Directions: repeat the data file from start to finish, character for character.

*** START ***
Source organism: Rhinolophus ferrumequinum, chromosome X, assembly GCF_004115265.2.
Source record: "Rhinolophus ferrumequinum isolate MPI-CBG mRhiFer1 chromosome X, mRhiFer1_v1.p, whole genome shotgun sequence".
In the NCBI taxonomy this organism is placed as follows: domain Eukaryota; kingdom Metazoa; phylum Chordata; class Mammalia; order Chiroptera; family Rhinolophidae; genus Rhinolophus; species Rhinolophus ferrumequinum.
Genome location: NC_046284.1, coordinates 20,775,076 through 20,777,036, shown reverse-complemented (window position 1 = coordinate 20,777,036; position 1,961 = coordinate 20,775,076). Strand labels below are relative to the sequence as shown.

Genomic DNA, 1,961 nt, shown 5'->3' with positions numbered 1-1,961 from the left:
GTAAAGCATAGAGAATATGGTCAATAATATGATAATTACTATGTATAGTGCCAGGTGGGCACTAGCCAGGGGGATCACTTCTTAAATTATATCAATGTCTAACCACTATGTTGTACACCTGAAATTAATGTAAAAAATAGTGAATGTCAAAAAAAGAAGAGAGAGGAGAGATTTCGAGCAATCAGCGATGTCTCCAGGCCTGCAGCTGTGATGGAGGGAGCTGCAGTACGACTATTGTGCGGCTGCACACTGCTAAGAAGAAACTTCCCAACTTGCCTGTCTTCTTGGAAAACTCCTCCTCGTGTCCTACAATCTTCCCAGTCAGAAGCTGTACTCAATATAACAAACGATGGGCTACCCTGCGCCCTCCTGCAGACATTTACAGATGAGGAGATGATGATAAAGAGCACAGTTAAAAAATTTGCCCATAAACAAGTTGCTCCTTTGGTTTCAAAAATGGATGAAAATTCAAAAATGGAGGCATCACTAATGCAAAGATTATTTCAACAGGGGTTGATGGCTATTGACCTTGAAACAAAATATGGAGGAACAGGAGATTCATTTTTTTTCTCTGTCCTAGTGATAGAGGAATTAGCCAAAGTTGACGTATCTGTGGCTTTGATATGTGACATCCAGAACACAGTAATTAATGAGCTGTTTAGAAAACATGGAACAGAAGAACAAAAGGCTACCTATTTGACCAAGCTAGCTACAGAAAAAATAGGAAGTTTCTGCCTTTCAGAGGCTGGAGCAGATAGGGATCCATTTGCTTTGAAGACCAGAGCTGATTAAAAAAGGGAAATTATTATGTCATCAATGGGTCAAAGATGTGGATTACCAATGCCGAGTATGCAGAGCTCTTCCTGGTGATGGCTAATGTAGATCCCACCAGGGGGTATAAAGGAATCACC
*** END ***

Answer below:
Source organism: Rhinolophus ferrumequinum, chromosome X, assembly GCF_004115265.2.
Source record: "Rhinolophus ferrumequinum isolate MPI-CBG mRhiFer1 chromosome X, mRhiFer1_v1.p, whole genome shotgun sequence".
In the NCBI taxonomy this organism is placed as follows: domain Eukaryota; kingdom Metazoa; phylum Chordata; class Mammalia; order Chiroptera; family Rhinolophidae; genus Rhinolophus; species Rhinolophus ferrumequinum.
Genome location: NC_046284.1, coordinates 20,775,076 through 20,777,036, shown reverse-complemented (window position 1 = coordinate 20,777,036; position 1,961 = coordinate 20,775,076). Strand labels below are relative to the sequence as shown.

Genomic DNA, 1,961 nt, shown 5'->3' with positions numbered 1-1,961 from the left:
GTAAAGCATAGAGAATATGGTCAATAATATGATAATTACTATGTATAGTGCCAGGTGGGCACTAGCCAGGGGGATCACTTCTTAAATTATATCAATGTCTAACCACTATGTTGTACACCTGAAATTAATGTAAAAAATAGTGAATGTCAAAAAAAGAAGAGAGAGGAGAGATTTCGAGCAATCAGCGATGTCTCCAGGCCTGCAGCTGTGATGGAGGGAGCTGCAGTACGACTATTGTGCGGCTGCACACTGCTAAGAAGAAACTTCCCAACTTGCCTGTCTTCTTGGAAAACTCCTCCTCGTGTCCTACAATCTTCCCAGTCAGAAGCTGTACTCAATATAACAAACGATGGGCTACCCTGCGCCCTCCTGCAGACATTTACAGATGAGGAGATGATGATAAAGAGCACAGTTAAAAAATTTGCCCATAAACAAGTTGCTCCTTTGGTTTCAAAAATGGATGAAAATTCAAAAATGGAGGCATCACTAATGCAAAGATTATTTCAACAGGGGTTGATGGCTATTGACCTTGAAACAAAATATGGAGGAACAGGAGATTCATTTTTTTTCTCTGTCCTAGTGATAGAGGAATTAGCCAAAGTTGACGTATCTGTGGCTTTGATATGTGACATCCAGAACACAGTAATTAATGAGCTGTTTAGAAAACATGGAACAGAAGAACAAAAGGCTACCTATTTGACCAAGCTAGCTACAGAAAAAATAGGAAGTTTCTGCCTTTCAGAGGCTGGAGCAGATAGGGATCCATTTGCTTTGAAGACCAGAGCTGATTAAAAAAGGGAAATTATTATGTCATCAATGGGTCAAAGATGTGGATTACCAATGCCGAGTATGCAGAGCTCTTCCTGGTGATGGCTAATGTAGATCCCACCAGGGGGTATAAAGGAATCACC